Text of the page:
Vincent Safuto’s Weblog

Notes and observations

Extra innings in the stadium game

Unlike baseball, which ends when the third out is made in the ninth inning or the winning run scores, the stadium game never ends.

Is it any surprise that in the aftermath of the Boston Red Sox spring training affair, Sarasota city and county officials have decided that Baltimore Orioles spring training may not be so bad, after all. The word is in the Sarasota Herald-Tribune.

The current Ed Smith Stadium would either be refurbished or replaced at a cost of $40 million to $50 million. It’s not like we’re in a recession or anything, right?

As Roger Drouin notes in his H-T story:

Sarasota is vying against Vero Beach, Lee County and Fort Lauderdale, which are all pitching deals to the Orioles.
“The Orioles look forward to receiving a proposal from Sarasota,” said Orioles’ lawyer Alan Rifkin. “And we expect the process to continue.”

As I said before, stadium deals are like Bill Compton in “True Blood.” They never die, they just re-emerge from their coffins.

When it comes to sports teams and stadiums, politicians are sort of like children going through a well-stocked toy store three weeks before Christmas, and eager to get someone else to buy them all those lovely toys. Sometimes, politicians lose all sense of proportion and lose sight of the people they are serving. You can’t blame children for being children, but we have to hold politicians to a higher standard. “I want it” is just not justification enough for blowing taxpayer money on a little-used stadium.

While we’re on the topic, Fred Grimm over at the Miami Herald really hits the nail on the head in his latest column: Stadium plan won’t rev up the economy.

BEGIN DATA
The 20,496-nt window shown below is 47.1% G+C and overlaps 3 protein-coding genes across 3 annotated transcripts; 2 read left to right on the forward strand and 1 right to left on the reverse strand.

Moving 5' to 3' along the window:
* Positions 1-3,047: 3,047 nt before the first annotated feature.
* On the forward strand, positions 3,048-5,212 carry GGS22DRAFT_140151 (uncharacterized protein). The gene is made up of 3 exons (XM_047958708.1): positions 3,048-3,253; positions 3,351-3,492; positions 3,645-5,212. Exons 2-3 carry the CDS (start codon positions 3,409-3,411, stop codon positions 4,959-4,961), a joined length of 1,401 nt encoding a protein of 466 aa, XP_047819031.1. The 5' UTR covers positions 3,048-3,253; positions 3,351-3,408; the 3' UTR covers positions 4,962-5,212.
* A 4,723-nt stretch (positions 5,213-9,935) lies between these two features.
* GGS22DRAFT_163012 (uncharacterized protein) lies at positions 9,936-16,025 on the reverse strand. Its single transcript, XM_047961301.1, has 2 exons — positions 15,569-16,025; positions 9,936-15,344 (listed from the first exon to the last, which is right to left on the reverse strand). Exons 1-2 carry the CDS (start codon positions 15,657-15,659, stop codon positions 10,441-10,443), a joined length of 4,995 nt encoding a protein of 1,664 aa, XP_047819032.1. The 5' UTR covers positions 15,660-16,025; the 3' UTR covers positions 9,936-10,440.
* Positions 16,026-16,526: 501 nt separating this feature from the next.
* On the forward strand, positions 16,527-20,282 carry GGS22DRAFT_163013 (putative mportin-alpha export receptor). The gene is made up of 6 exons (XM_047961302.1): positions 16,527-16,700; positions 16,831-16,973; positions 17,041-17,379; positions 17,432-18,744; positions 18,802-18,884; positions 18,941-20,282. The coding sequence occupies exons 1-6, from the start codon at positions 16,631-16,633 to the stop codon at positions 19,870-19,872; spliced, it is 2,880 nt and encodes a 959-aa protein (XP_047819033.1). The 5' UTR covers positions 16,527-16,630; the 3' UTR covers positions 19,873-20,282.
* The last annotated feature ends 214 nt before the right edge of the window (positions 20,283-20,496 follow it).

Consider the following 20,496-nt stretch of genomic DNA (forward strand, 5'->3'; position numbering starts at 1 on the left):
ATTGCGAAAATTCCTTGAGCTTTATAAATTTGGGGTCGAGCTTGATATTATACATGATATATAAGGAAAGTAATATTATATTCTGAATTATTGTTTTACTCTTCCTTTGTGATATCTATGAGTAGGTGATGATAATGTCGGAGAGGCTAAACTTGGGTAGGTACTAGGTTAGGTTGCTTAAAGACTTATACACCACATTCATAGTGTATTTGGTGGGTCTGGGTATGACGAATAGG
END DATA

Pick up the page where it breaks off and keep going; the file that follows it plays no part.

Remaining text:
Grimm writes: “Economists don’t agree on much — except on the economic payoff from publicly financed sports stadiums. ‘We’ve got 30 years of consensus,’ [Brad] Humphreys told me Wednesday. ‘Those promised benefits almost never materialize.’ ”

But again, politicians refuse to see reality, Grimm writes:

One might think that 30 years of consensus and an ever-growing body of independent impact studies might give pause to public officials before investing several hundred million in a sports stadium.
Or that 30 years of economists saying “No!” might prompt our own elected officials to hesitate before they give that final “Yes!” to a deal financing a stadium and parking garage in Miami for the Florida Marlins.
Not likely. “Our argument just doesn’t win. We’ve been making this argument for years and the subsidies haven’t stopped,” Humphreys said.
Instead, public officials across the country have indulged in dogged disregard of overwhelming evidence and voted to donate public land and finance stadiums and cover construction costs over-runs with tax money and then hand over control of the building, concession profits, even the naming rights to some billionaire team owner.
Of course, sports operations enable public officials to rationalize signing away $400 million or $500 million or $600 million by offering up their own, privately financed, not very independent economic impact studies promising thousands of new jobs, giant dollops of new sales taxes and the magical regeneration of shabby neighborhoods. The one promise sports owners always keep: that elected officials will get access to luxury skyboxes where they can hobnob with the very, very rich.

And just for a final pitch, check out this story in The Palm Beach Post: FAU stadium plans short of cash after naming deal is dropped.

I have a blog post about FAU’s football program and its origins that I have yet to put up. The dream of a stadium was there from the beginning and it looks like it will not appear in the foreseeable future. A lot of projects, worthy and otherwise (and this one is in the latter category), have fallen out of the realm of possibility in the current financial crisis.

And here’s FAU’s student government chief, who has apparently downed some serious Kool-Aid if he’s saying this. His is the last word for now:

“I think the stadium is really, really important because it will increase the value of our diplomas in the long run,” said FAU Student Government President Abe Cohen, referring to how the stadium would raise the school’s profile, increasing its popularity and making admission more competitive. “More people will want to apply here.”


November 13, 2008 - Posted by | The business of sports | , , , , , , , , , , , , , , , , ,

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